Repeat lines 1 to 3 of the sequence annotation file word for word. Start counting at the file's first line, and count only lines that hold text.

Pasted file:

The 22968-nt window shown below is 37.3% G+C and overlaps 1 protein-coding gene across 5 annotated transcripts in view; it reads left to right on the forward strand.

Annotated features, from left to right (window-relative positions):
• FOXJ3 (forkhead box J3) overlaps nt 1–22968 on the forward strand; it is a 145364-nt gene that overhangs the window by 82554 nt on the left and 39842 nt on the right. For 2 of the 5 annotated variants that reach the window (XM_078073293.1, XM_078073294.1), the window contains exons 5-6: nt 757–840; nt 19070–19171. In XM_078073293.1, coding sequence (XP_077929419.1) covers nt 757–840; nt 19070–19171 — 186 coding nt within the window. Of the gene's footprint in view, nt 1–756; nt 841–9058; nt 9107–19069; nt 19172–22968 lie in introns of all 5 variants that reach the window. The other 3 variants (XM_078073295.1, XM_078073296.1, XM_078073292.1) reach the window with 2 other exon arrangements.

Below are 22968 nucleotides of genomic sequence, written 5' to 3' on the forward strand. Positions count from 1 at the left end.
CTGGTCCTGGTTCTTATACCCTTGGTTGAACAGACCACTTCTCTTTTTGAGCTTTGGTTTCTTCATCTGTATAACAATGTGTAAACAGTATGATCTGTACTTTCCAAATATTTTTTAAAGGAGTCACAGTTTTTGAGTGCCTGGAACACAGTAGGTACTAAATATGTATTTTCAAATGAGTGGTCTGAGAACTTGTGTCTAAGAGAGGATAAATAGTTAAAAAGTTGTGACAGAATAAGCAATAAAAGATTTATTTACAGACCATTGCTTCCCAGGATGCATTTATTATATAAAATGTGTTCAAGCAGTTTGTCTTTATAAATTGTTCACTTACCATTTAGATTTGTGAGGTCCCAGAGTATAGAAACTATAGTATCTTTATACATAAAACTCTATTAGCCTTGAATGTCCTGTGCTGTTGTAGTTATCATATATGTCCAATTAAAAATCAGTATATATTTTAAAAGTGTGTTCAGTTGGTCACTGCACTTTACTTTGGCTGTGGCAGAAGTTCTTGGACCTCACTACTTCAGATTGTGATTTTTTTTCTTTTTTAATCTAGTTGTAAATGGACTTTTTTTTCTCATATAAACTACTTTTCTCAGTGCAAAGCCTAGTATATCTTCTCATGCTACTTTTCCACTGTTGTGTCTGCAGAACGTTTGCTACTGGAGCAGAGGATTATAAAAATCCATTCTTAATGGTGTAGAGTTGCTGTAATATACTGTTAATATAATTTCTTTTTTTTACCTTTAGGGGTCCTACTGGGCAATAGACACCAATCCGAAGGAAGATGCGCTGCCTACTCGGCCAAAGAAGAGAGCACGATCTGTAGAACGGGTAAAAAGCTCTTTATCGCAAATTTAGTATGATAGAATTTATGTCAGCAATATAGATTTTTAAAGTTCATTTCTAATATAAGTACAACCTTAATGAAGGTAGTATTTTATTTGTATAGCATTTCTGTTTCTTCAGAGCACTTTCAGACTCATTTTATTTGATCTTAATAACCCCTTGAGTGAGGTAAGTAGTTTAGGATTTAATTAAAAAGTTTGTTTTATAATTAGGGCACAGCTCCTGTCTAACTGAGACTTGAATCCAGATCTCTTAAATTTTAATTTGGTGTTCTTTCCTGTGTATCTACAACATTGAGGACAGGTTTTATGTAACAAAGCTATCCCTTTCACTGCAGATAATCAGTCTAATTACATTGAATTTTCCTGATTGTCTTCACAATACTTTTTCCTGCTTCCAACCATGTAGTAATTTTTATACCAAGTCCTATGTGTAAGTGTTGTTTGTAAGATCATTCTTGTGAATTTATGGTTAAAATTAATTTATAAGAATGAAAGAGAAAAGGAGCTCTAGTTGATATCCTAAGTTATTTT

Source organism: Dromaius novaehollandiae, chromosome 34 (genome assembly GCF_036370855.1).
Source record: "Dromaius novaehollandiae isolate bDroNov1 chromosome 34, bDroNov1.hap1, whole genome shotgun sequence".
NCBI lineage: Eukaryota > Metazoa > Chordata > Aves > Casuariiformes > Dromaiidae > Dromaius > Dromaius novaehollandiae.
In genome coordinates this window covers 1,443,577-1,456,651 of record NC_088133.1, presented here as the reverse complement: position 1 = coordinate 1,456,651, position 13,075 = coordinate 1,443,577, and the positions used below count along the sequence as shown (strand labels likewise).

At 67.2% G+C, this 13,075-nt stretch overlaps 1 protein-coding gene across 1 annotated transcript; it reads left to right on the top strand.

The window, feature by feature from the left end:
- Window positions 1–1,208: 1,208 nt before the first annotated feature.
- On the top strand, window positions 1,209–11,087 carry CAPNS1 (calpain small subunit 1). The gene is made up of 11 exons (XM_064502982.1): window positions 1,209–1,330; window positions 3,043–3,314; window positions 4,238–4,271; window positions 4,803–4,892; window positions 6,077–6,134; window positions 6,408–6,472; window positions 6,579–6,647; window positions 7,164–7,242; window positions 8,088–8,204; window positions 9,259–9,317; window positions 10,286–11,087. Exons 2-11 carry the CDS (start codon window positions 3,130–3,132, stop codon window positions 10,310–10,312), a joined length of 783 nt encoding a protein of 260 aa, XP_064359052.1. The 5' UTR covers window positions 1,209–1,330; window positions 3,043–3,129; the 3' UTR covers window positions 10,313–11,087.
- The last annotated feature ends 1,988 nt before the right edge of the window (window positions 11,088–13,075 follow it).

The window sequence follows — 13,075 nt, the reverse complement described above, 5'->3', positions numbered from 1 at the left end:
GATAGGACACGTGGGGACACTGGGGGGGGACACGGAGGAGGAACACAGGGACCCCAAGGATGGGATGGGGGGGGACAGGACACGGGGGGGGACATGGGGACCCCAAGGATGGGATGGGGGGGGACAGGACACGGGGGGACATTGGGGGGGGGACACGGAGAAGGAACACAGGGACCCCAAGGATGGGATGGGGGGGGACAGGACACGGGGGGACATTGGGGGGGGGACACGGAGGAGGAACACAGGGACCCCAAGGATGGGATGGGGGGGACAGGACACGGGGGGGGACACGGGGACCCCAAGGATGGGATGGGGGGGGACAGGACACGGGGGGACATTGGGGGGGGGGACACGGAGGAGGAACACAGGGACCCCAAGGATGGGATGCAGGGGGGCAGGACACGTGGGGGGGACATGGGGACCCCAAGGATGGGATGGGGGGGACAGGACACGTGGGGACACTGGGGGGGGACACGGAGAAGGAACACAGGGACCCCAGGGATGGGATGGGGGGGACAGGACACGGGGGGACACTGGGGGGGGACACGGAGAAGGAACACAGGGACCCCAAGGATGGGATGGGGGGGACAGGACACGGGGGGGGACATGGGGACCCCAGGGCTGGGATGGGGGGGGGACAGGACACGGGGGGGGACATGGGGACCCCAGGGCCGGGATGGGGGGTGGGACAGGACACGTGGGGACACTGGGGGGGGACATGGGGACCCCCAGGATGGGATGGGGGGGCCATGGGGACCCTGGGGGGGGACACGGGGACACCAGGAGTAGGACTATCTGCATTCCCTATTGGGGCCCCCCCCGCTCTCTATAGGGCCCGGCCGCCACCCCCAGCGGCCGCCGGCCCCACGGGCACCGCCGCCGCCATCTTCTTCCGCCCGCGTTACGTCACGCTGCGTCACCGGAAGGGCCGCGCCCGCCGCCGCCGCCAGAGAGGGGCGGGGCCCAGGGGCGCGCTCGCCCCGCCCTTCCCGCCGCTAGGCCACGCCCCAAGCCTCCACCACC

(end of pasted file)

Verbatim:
The 22968-nt window shown below is 37.3% G+C and overlaps 1 protein-coding gene across 5 annotated transcripts in view; it reads left to right on the forward strand.

Annotated features, from left to right (window-relative positions):
• FOXJ3 (forkhead box J3) overlaps nt 1–22968 on the forward strand; it is a 145364-nt gene that overhangs the window by 82554 nt on the left and 39842 nt on the right. For 2 of the 5 annotated variants that reach the window (XM_078073293.1, XM_078073294.1), the window contains exons 5-6: nt 757–840; nt 19070–19171. In XM_078073293.1, coding sequence (XP_077929419.1) covers nt 757–840; nt 19070–19171 — 186 coding nt within the window. Of the gene's footprint in view, nt 1–756; nt 841–9058; nt 9107–19069; nt 19172–22968 lie in introns of all 5 variants that reach the window. The other 3 variants (XM_078073295.1, XM_078073296.1, XM_078073292.1) reach the window with 2 other exon arrangements.